What the Labor Market Has in Common with a Little Engine that Could

Actalent's Economy & Labor Market Brief: June 2022

Welcome to Actalent’s Economy and Labor Market June 2022 Report where we share insights into some of the most important conversations happening in the economy and labor market and help connect the dots about why it matters to you.

Listen to the Brief:

While experts predicted (and Feds hoped for) a slowdown in job growth for June, the labor market continues to motor up a steep mountain of record-setting inflation (9.1 percent in June), high energy costs, sharp interest rate increases, and wider-spreading recession chatter.

In June, 372,000 jobs were added to the economy as employers continue to compete for workers in a tight labor market and workers navigate tough economic conditions. Quit rates remain high (4.3 million), labor force participation inched lower (62.2 percent), and while isolated layoffs and discharges are attracting headlines, actual numbers are low (1.4 million).

Whether this "I think I can" economy will make it over the mountain is anyone's guess (and a lot of them conflict), but it's got labor market momentum behind it, at least for now.

A Closer Look at the Engineering and Sciences Landscape

The Feds are paying close attention to the unemployment rate since higher unemployment tends to bring down inflation.

But they aren't getting much help from the numbers in June.

  • For the fourth straight month, overall unemployment held steady at 3.6 percent
  • It’s even lower for degreed workers (2.1 percent)
  • And when we look at unemployment by industry, the trend is similar.

Industry

April-June Rolling Unemployment Avg

Hospitals

1.3%

Utilities

1.4%

Professional & technical services

2.0%

Manufacturing

3.0%

Construction

4.0%

For most industries employing engineering and sciences workers, the unemployment rate is well below national levels, with Hospitals coming in lowest at 1.3 percent unemployment, and Utilities not far behind at 1.4 percent. It's worth noting that the Utilities industry is looking to hire 45 percent more Engineering talent this summer compared to 2021—but with just .15 workers available to fill one open engineering position, the industry has their work cut out for them.

Construction is the only Actalent-relevant industry with an unemployment rate that’s higher than the national average (4.0 percent). Demand for these workers is up; it's just increasingly harder to find them. Companies are boosting wages, offering sign-on bonuses, and spearheading apprenticeship programs to lure these workers to their sites. Like the utilities industry, engineers are in high demand in construction, with nearly 600 more Construction Project Engineer postings in June 2022 versus one year ago.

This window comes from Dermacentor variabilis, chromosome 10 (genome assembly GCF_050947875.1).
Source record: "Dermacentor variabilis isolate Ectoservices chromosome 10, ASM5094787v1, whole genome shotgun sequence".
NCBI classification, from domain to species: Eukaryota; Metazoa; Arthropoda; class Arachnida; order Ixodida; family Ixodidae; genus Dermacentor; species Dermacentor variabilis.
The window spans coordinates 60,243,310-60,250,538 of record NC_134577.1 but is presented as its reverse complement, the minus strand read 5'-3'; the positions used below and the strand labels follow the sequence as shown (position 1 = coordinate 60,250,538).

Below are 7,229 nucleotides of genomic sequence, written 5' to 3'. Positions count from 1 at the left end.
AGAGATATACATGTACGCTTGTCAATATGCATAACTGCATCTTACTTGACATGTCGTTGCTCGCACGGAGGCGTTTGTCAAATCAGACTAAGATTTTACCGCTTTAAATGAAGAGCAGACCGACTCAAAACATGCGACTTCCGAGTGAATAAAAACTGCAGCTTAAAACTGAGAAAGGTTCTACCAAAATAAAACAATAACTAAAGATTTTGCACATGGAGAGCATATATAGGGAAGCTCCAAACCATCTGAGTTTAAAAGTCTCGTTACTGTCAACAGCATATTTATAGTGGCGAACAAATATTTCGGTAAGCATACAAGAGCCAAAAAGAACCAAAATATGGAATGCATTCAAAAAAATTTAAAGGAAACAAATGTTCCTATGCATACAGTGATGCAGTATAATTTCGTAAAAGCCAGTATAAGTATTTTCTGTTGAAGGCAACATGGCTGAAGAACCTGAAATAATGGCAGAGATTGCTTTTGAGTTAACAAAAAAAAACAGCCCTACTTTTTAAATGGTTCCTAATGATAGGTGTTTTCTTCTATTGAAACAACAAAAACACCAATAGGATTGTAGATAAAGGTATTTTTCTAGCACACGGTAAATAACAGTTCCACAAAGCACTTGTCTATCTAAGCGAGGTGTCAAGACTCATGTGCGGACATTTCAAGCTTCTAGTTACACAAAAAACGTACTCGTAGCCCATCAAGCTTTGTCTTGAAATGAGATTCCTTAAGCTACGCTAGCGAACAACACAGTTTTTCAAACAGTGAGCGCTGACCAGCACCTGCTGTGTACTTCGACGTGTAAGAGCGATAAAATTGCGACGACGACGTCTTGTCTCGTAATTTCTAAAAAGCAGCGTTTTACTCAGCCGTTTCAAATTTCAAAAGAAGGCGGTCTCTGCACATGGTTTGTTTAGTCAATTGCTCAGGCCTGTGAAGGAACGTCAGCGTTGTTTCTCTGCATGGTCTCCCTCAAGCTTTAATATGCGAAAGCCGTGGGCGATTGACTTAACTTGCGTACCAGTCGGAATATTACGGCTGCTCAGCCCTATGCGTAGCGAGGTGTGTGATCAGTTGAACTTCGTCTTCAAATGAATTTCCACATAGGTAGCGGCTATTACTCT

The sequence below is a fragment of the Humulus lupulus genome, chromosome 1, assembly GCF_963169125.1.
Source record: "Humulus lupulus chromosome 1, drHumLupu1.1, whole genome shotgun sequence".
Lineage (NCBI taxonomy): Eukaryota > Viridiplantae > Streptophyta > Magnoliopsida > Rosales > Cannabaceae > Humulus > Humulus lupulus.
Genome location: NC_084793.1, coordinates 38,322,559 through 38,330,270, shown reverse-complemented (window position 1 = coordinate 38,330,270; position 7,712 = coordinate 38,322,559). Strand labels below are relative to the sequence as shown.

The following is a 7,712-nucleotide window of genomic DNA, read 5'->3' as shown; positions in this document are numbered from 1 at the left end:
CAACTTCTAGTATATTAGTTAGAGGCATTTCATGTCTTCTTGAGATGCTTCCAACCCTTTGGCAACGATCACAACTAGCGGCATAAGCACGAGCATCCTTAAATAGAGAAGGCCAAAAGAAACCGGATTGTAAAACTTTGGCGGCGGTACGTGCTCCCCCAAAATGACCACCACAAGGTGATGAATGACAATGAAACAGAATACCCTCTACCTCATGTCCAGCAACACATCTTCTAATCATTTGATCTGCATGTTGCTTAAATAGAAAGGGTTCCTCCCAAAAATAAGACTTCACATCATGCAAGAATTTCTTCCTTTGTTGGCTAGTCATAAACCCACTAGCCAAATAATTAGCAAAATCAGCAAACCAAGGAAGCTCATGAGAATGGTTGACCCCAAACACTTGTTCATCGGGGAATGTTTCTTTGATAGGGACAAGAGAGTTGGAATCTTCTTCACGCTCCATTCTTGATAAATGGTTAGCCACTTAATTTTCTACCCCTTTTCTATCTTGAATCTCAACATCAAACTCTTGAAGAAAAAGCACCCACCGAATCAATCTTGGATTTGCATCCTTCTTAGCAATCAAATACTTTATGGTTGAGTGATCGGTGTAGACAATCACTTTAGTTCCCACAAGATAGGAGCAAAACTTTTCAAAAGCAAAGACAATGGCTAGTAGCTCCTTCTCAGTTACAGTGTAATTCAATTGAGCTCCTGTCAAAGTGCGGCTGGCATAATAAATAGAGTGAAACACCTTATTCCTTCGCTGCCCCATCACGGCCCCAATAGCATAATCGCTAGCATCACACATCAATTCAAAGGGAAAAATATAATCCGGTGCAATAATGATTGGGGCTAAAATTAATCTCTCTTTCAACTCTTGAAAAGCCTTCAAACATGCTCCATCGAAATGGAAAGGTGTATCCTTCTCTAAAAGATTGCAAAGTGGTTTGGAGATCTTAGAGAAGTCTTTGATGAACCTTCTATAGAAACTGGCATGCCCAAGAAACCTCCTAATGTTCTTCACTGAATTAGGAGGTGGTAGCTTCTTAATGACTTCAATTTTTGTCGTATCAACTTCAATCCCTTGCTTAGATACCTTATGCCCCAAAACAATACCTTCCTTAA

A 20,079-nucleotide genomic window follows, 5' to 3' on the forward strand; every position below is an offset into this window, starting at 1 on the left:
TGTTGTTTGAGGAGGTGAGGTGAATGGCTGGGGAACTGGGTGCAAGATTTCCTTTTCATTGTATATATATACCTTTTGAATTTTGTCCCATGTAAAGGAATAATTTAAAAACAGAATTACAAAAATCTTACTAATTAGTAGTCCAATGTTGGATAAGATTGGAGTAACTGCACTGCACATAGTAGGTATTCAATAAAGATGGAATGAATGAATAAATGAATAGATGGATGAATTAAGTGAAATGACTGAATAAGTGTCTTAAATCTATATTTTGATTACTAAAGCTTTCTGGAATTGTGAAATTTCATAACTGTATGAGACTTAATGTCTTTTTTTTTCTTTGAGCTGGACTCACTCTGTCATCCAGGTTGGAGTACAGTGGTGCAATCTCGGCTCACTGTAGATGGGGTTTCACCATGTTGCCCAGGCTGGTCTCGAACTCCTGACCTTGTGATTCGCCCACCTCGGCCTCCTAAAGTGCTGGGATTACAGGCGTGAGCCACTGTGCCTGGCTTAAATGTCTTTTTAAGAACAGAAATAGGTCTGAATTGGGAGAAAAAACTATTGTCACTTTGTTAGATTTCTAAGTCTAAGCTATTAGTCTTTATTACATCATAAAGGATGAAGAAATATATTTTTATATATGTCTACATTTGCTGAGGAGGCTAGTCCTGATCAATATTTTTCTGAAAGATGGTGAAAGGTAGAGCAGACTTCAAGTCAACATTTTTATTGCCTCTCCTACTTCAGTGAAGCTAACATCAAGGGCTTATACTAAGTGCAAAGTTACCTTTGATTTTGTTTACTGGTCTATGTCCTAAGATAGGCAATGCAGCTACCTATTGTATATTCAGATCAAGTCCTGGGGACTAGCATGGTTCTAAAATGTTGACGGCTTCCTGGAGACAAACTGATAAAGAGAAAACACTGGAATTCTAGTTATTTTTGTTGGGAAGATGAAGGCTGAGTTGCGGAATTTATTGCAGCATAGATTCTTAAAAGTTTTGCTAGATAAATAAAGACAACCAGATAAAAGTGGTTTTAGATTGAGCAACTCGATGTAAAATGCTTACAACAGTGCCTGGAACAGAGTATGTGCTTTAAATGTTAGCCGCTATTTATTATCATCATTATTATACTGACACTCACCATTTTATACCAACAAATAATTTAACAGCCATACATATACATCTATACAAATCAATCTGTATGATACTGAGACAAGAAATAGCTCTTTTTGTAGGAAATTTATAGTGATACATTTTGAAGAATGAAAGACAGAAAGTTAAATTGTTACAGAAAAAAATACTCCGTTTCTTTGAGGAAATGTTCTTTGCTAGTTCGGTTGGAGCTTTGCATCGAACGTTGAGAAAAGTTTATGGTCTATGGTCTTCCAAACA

Connecting the Dots

  1. One strategy not working for companies looking to attract new talent: drawn-out hiring processes. In a labor market with quit rates that have exceeded 4M for over a year, and engineering and sciences job openings that outpace available workers by 10x, a recent survey found that 25 percent of candidates lose interest in a potential job after two days; 60 percent lose interest after one week.
  2. Between the limited supply of skilled workers and the impending concerns of a recession, employers are depending more and more on contingent workforces—experienced talent with the specialized skillsets and know-how to complete critical work. It’s a win-win as workers enjoy the flexibility and variety that comes with this “consultant, gig-like approach” to work, and companies benefit from expert talent who can hit the ground running. The value these workers deliver isn’t going unnoticed as more and more companies turn to talent solutions providers to get important work done. However, as a recent article in Forbes points out, initiatives to engage and retain these workers is key to keeping them on your projects.
  3. Wages increased 5.1 percent year over year in June, which is still rare considering typical wage increases pre-pandemic ranged between 2 percent and 3.6 percent at their highest. Still, with surging costs of just about everything, 5.1 percent isn’t close to catching inflation. Still, some companies are considering mid-year raises to retain employees who still have plenty of options in this market.   
  4. Finally, the construction of new manufacturing facilities in the US has soared 116 percent over the past year as companies move to shorten supply chains. In January, UBS surveyed C-suite executives, 90 percent of whom said they were either in the process of moving production out of China or had plans to do so; 80 percent indicated plans to bring production back to the US. These aren’t the factories of old, however. Advancements in automation may mean a smaller group of workers in Industry 4.0, and increased opportunities for roles requiring degreed workers—analysts, technicians, and machine maintenance workers. Of course, how companies proceed may depend on the Feds ability to hold off a recession. Then, of course, there's the matter of finding the talent to pull it all off.

Past Issues:

References:
Actalent's June 2022 Economy and Labor Market Report synthesizes information from a variety of sources including the United States Bureau of Labor Statistics survey results, Lightcast (formerly Emsi-Burning Glass), media reports, industry intelligence, company earnings reports, and external labor market data. The full set of data is included as a companion to this article.

If you'd like more information on the data presented, or have questions about the information provided in this report, please contact our team at: content@actalentservices.com.

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